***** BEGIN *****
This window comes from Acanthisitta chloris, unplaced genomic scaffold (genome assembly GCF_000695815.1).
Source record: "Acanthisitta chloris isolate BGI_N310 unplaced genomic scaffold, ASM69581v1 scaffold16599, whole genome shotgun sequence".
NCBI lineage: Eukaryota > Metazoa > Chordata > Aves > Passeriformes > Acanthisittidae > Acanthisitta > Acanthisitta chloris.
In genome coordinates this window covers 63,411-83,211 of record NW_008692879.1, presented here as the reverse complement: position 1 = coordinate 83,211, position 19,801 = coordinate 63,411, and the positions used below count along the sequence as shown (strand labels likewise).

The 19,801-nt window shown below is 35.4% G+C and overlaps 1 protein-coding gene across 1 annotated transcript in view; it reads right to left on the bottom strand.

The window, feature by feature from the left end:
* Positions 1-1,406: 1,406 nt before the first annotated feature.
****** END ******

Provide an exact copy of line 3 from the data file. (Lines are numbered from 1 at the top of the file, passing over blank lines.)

NCBI lineage: Eukaryota > Metazoa > Chordata > Aves > Passeriformes > Acanthisittidae > Acanthisitta > Acanthisitta chloris.